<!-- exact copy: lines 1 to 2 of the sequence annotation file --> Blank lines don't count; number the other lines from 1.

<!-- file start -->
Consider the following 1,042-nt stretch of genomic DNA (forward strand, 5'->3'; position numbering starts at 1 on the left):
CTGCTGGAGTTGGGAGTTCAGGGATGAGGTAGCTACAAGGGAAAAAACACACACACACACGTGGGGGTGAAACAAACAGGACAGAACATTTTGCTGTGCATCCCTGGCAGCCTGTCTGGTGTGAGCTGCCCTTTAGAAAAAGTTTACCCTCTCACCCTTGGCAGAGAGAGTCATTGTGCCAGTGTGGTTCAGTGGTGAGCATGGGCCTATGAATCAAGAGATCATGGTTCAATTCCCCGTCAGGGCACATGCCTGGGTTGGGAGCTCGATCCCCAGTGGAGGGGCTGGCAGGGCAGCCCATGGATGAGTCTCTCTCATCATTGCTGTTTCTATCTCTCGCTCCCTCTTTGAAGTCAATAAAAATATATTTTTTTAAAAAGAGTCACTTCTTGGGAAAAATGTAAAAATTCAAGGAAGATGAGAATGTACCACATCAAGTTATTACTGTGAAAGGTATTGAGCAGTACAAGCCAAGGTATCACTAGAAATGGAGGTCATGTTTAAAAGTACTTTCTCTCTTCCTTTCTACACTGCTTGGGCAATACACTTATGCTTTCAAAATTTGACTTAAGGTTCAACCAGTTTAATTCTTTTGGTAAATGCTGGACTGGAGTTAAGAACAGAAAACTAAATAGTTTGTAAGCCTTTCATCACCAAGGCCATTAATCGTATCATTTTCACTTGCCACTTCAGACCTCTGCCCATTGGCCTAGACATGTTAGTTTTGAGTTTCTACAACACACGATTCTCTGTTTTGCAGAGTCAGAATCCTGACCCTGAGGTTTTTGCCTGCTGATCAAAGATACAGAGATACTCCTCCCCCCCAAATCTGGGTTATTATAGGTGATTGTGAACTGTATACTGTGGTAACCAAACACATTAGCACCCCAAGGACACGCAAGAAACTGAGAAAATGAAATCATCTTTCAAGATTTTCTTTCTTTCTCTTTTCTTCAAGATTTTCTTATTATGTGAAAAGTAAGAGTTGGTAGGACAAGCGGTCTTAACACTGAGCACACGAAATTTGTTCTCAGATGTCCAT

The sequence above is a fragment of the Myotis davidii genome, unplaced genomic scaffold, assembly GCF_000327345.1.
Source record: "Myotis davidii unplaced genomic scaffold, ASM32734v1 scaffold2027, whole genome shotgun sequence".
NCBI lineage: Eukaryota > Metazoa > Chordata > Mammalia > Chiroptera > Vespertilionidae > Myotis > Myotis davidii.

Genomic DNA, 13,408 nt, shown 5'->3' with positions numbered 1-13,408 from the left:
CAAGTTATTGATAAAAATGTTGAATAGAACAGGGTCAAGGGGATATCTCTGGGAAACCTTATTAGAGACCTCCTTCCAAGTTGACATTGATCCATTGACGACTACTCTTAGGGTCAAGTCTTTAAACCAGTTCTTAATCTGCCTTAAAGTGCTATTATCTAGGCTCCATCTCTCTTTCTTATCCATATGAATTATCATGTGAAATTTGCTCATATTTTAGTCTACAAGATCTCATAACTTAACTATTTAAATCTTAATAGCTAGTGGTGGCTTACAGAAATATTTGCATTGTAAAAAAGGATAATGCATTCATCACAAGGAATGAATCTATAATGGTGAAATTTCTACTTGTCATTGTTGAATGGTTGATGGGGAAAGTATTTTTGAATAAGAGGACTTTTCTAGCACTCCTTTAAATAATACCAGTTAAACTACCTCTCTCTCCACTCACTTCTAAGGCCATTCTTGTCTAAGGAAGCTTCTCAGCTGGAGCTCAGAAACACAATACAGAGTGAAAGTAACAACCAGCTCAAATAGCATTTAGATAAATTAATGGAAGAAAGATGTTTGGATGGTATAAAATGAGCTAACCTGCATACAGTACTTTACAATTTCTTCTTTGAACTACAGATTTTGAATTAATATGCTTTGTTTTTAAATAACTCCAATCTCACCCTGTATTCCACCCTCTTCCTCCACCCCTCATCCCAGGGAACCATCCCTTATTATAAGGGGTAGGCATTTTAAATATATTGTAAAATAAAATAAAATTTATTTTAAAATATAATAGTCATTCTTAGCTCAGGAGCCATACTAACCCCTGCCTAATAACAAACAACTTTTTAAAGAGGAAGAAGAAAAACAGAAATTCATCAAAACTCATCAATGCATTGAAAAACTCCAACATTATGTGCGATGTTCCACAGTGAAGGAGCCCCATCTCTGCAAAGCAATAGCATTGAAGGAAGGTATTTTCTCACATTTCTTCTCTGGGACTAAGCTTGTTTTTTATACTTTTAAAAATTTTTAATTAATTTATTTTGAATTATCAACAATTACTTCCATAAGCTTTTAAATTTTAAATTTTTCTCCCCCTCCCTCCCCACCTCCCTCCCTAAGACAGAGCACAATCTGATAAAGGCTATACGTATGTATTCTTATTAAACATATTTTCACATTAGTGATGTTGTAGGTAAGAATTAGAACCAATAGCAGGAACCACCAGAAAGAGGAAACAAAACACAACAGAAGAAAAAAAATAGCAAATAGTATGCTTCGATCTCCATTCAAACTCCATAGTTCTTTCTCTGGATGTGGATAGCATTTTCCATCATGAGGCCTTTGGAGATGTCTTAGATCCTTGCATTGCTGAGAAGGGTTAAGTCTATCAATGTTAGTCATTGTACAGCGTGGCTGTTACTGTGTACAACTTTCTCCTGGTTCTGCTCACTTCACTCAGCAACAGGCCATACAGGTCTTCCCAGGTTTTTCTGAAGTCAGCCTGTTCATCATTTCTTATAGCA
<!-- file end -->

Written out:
Consider the following 1,042-nt stretch of genomic DNA (forward strand, 5'->3'; position numbering starts at 1 on the left):
CTGCTGGAGTTGGGAGTTCAGGGATGAGGTAGCTACAAGGGAAAAAACACACACACACACGTGGGGGTGAAACAAACAGGACAGAACATTTTGCTGTGCATCCCTGGCAGCCTGTCTGGTGTGAGCTGCCCTTTAGAAAAAGTTTACCCTCTCACCCTTGGCAGAGAGAGTCATTGTGCCAGTGTGGTTCAGTGGTGAGCATGGGCCTATGAATCAAGAGATCATGGTTCAATTCCCCGTCAGGGCACATGCCTGGGTTGGGAGCTCGATCCCCAGTGGAGGGGCTGGCAGGGCAGCCCATGGATGAGTCTCTCTCATCATTGCTGTTTCTATCTCTCGCTCCCTCTTTGAAGTCAATAAAAATATATTTTTTTAAAAAGAGTCACTTCTTGGGAAAAATGTAAAAATTCAAGGAAGATGAGAATGTACCACATCAAGTTATTACTGTGAAAGGTATTGAGCAGTACAAGCCAAGGTATCACTAGAAATGGAGGTCATGTTTAAAAGTACTTTCTCTCTTCCTTTCTACACTGCTTGGGCAATACACTTATGCTTTCAAAATTTGACTTAAGGTTCAACCAGTTTAATTCTTTTGGTAAATGCTGGACTGGAGTTAAGAACAGAAAACTAAATAGTTTGTAAGCCTTTCATCACCAAGGCCATTAATCGTATCATTTTCACTTGCCACTTCAGACCTCTGCCCATTGGCCTAGACATGTTAGTTTTGAGTTTCTACAACACACGATTCTCTGTTTTGCAGAGTCAGAATCCTGACCCTGAGGTTTTTGCCTGCTGATCAAAGATACAGAGATACTCCTCCCCCCCAAATCTGGGTTATTATAGGTGATTGTGAACTGTATACTGTGGTAACCAAACACATTAGCACCCCAAGGACACGCAAGAAACTGAGAAAATGAAATCATCTTTCAAGATTTTCTTTCTTTCTCTTTTCTTCAAGATTTTCTTATTATGTGAAAAGTAAGAGTTGGTAGGACAAGCGGTCTTAACACTGAGCACACGAAATTTGTTCTCAGATGTCCAT